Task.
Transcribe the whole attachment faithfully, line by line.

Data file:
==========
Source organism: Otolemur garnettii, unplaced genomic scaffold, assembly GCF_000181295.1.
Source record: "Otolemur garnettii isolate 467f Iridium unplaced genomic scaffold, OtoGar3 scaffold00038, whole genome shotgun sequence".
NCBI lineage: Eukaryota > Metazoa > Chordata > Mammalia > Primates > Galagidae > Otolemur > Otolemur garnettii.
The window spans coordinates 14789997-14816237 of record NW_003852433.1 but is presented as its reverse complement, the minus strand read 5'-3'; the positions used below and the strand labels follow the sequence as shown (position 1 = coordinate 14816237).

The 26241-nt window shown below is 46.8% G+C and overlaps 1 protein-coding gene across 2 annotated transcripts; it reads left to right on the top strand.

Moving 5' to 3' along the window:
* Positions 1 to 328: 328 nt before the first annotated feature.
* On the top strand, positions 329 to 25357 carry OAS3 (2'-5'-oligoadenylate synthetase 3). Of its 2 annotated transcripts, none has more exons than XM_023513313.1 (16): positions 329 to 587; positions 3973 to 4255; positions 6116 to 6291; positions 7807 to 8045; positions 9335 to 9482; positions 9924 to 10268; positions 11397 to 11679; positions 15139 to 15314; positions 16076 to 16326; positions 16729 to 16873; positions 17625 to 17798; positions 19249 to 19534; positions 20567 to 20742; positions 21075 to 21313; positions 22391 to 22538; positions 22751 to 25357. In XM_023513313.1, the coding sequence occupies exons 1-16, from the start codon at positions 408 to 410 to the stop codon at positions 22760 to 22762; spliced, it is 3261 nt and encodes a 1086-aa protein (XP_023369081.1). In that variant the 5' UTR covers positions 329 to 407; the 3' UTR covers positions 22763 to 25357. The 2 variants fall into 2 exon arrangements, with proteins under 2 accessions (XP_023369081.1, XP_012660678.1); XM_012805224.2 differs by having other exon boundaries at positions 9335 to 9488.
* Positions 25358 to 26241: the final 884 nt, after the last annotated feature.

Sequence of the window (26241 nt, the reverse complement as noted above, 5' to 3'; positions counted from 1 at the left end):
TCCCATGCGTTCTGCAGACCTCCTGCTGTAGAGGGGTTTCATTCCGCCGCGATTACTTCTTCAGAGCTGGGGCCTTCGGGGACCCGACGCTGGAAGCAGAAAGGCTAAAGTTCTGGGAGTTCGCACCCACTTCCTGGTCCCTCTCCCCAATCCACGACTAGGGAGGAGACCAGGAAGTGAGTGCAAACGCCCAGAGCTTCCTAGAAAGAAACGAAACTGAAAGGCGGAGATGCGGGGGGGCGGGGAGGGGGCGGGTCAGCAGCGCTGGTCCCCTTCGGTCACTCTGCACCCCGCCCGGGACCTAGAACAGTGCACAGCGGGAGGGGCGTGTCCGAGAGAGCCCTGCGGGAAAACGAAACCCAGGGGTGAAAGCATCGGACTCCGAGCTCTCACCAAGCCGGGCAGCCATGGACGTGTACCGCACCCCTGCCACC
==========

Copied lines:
Source organism: Otolemur garnettii, unplaced genomic scaffold, assembly GCF_000181295.1.
Source record: "Otolemur garnettii isolate 467f Iridium unplaced genomic scaffold, OtoGar3 scaffold00038, whole genome shotgun sequence".
NCBI lineage: Eukaryota > Metazoa > Chordata > Mammalia > Primates > Galagidae > Otolemur > Otolemur garnettii.
The window spans coordinates 14789997-14816237 of record NW_003852433.1 but is presented as its reverse complement, the minus strand read 5'-3'; the positions used below and the strand labels follow the sequence as shown (position 1 = coordinate 14816237).

The 26241-nt window shown below is 46.8% G+C and overlaps 1 protein-coding gene across 2 annotated transcripts; it reads left to right on the top strand.

Moving 5' to 3' along the window:
* Positions 1 to 328: 328 nt before the first annotated feature.
* On the top strand, positions 329 to 25357 carry OAS3 (2'-5'-oligoadenylate synthetase 3). Of its 2 annotated transcripts, none has more exons than XM_023513313.1 (16): positions 329 to 587; positions 3973 to 4255; positions 6116 to 6291; positions 7807 to 8045; positions 9335 to 9482; positions 9924 to 10268; positions 11397 to 11679; positions 15139 to 15314; positions 16076 to 16326; positions 16729 to 16873; positions 17625 to 17798; positions 19249 to 19534; positions 20567 to 20742; positions 21075 to 21313; positions 22391 to 22538; positions 22751 to 25357. In XM_023513313.1, the coding sequence occupies exons 1-16, from the start codon at positions 408 to 410 to the stop codon at positions 22760 to 22762; spliced, it is 3261 nt and encodes a 1086-aa protein (XP_023369081.1). In that variant the 5' UTR covers positions 329 to 407; the 3' UTR covers positions 22763 to 25357. The 2 variants fall into 2 exon arrangements, with proteins under 2 accessions (XP_023369081.1, XP_012660678.1); XM_012805224.2 differs by having other exon boundaries at positions 9335 to 9488.
* Positions 25358 to 26241: the final 884 nt, after the last annotated feature.

Sequence of the window (26241 nt, the reverse complement as noted above, 5' to 3'; positions counted from 1 at the left end):
TCCCATGCGTTCTGCAGACCTCCTGCTGTAGAGGGGTTTCATTCCGCCGCGATTACTTCTTCAGAGCTGGGGCCTTCGGGGACCCGACGCTGGAAGCAGAAAGGCTAAAGTTCTGGGAGTTCGCACCCACTTCCTGGTCCCTCTCCCCAATCCACGACTAGGGAGGAGACCAGGAAGTGAGTGCAAACGCCCAGAGCTTCCTAGAAAGAAACGAAACTGAAAGGCGGAGATGCGGGGGGGCGGGGAGGGGGCGGGTCAGCAGCGCTGGTCCCCTTCGGTCACTCTGCACCCCGCCCGGGACCTAGAACAGTGCACAGCGGGAGGGGCGTGTCCGAGAGAGCCCTGCGGGAAAACGAAACCCAGGGGTGAAAGCATCGGACTCCGAGCTCTCACCAAGCCGGGCAGCCATGGACGTGTACCGCACCCCTGCCACC